February 2018 Menu
(Available February 7th through March 4th 2018)
Presented by Executive Chef Kelly McCown, Chef de Cuisine Allyson Harvie
and Chef Owner Randall Selland
Please call 916 568 7171 for reservations
We are happy to accommodate any dietary restrictions, allergies and preferences. Menus are subject to change due to seasonality and availability of the best quality ingredients.
Butter Basted California Halibut
Cauliflower “Mornay”, Roasted Cardoons, Sorrel and Kumquat Jam
Chef’s Notes: In the 1st Century AD, Pliny the Elder included what he called “Cyma” among his descriptions of cultivated plants in his book, Naturalis Historia. He went so far as to say, “Of all the varieties of cabbage, the most pleasan-tasted is coma,” or what we would refer to as modern cauliflower. In reverence to this beloved brassica, we present our lovely dish of beautiful local halibut, butter basted and set atop a creamy cauliflower Mornay sauce. Playing foil to the rich sauce is lemony garden sorrel and a sweet yet tangy kumquat jam. We think Pliny would approve.
Early Spring Fava Agnolotti
White Truffle Crème, Yellow Foot Chanterelles and Braised Guanciale
Chef’s Notes: Consider the humble fava bean. Having a recorded history in the eastern Mediterranean as far back as 6000 BC, its presence is felt in almost every culture on the globe. Not only prized for its culinary uses, its importance as a pollinator and nitrogen fixing cover crop have been recognized for centuries. It should seem fitting that such an ancient food also be one of the most beloved harbingers of spring. Drawing from the tender early spring leaves, we create a little pasta pillow, lovingly nestled in white truffle cream with delicate yellow foot chanterelles and pan-crisped slow braised guanciale.
Walk around. Visit and sample at chef stations.
Enjoy our garden patio. Relax by the fire.
Coconut Hawaiian Blue Prawns
Coconut Caramel, Limon and Pickled “Angel Flake” Coconut
Chef’s Notes: Referenced in his 6th Century book, Topographia Chistiana, Cosmas the Monk makes the first recorded mention of the modern coconut. Simply mentioned as the argell tree and its drupe, it would have been hard to see its broad reaching influence on modern culture. Now with an estimated annual worldwide cultivation in excess of 62 million tons, its influence is not only cuisine, but also religion, culture, and medicine. All that being said, we really like to eat it. Especially when it creates a crispy texture on Hawaiian blue prawns. With the “water” we make a sweet and floral caramel, and the meat is slightly pickled, creating a remarkable complex dish from a single “nut.”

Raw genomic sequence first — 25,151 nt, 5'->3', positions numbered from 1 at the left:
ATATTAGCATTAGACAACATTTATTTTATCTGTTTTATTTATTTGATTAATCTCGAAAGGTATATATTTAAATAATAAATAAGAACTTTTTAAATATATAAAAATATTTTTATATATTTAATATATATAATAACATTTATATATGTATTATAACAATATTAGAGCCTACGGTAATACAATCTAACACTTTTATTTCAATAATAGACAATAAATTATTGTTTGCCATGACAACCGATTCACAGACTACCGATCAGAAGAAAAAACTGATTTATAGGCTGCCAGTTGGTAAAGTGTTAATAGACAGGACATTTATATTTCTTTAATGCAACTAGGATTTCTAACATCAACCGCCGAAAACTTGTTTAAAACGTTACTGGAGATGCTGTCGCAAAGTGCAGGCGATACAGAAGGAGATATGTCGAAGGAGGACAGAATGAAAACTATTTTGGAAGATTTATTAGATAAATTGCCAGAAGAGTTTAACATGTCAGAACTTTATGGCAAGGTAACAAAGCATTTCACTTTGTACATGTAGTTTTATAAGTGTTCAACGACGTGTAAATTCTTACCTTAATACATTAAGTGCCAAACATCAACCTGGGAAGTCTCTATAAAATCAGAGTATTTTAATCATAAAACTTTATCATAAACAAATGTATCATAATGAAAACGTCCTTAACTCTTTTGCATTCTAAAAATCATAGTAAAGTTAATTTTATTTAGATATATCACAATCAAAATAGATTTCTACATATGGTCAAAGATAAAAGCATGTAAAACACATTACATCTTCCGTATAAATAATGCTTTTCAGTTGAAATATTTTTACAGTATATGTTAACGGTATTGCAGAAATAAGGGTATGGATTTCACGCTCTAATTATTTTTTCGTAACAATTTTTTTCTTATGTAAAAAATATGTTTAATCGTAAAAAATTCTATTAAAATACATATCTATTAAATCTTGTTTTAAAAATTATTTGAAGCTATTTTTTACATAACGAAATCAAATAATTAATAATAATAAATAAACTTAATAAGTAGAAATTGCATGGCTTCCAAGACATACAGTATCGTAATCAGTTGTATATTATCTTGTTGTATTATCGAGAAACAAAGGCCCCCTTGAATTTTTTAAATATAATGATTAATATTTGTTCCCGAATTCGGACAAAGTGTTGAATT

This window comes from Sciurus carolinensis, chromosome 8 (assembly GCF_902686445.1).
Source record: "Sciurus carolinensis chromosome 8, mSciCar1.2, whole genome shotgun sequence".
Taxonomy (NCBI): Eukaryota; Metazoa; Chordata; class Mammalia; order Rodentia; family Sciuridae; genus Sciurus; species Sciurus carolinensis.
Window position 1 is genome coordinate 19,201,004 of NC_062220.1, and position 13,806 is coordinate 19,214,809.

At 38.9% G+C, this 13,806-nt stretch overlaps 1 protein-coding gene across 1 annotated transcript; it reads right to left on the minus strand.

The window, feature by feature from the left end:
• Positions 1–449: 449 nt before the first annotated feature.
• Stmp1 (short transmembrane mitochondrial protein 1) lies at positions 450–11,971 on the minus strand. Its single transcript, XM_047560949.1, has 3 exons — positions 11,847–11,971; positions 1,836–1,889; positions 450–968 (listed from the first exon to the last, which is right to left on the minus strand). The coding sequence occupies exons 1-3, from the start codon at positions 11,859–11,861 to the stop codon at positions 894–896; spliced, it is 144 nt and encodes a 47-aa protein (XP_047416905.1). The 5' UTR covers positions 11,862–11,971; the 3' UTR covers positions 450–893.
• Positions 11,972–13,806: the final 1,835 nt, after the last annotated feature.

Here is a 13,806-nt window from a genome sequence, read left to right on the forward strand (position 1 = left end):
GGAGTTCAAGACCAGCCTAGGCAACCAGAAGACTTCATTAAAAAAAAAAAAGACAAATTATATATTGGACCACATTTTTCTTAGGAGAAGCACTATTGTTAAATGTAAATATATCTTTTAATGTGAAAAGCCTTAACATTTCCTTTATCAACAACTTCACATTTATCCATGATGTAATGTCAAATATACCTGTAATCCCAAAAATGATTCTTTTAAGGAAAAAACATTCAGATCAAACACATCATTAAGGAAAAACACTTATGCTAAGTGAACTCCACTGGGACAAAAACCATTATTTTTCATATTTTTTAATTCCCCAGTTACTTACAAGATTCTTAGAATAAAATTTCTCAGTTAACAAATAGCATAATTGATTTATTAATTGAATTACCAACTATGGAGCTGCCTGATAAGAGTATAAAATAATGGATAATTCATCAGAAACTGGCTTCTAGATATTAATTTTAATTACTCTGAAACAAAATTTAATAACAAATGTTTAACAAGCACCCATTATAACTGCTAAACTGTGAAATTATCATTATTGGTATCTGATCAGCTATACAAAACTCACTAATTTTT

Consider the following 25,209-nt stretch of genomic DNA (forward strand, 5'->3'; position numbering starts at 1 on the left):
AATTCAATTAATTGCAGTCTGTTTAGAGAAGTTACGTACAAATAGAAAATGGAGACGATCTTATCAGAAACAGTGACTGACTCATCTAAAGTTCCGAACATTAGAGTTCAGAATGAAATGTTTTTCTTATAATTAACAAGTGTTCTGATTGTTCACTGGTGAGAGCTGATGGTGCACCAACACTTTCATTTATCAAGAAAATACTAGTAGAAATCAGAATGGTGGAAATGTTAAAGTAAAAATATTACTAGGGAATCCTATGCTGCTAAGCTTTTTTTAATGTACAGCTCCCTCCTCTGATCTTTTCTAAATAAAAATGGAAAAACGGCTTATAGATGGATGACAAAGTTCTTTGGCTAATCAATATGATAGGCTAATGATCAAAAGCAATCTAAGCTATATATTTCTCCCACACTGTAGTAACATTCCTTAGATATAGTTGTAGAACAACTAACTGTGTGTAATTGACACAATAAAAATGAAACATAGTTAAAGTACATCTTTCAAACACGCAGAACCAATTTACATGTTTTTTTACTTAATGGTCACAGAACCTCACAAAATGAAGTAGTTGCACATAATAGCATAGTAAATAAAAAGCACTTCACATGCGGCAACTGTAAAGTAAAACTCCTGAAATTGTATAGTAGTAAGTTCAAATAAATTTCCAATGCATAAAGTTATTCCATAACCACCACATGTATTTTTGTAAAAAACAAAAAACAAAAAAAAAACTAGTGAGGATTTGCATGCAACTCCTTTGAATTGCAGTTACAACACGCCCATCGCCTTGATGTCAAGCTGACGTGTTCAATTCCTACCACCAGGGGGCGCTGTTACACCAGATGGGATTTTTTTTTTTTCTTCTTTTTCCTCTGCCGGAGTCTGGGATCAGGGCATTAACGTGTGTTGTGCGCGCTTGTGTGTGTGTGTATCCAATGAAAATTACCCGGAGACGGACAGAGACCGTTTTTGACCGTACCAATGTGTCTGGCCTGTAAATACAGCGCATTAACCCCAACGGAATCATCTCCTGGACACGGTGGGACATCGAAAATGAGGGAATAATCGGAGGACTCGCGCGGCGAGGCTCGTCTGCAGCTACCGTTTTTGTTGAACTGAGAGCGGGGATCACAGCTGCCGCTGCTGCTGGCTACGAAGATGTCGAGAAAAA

Roasted Martin Emigh Lamb Loin
Stinging Nettle Gnocchi, Wine Stewed Spring Onions and Wild Chamomile Jus
Chef’s Notes: Local rancher Martin Emigh is a bit of a celebrity in the region’s culinary scene, though he would be the first to shun that mantle, in his ever humble way. For four generations, Martin and his family have been raising some of the most amazing and delicately flavored lamb available. Lucky for us, Dixon is a stone’s throw away, and we get to work with the ranch on a very close level. Celebrating all things local, we are pairing this beautifully roasted lamb loin with nutty stinging nettles from West Sacramento and Wild Chamomile from Sloughhouse in a local nod to early spring.
Meyer Lemon Semolina and Almond Cake
Huckleberry-Thyme Sherbet and Grapefruit Cream
Chef’s Notes: Being a native to the high Alpine slopes and a lover of rich volcanic soils, the wild huckleberry is also a tough and resilient little shrub. In fact, the wild huckleberry was one of the plant species to survive on the slopes of Mt. Saint Helens after its massive eruption in 1980. We hardly have such things in mind for our huckleberries. In fact, we thought we’d cool things down with a thyme-scented sherbet, cozied up next to a rich and citrusy semolina almond cake. Top the whole thing off with a touch of grapefruit cream, and we think we’ve found the perfect home for this special little berry. Bon Appetit!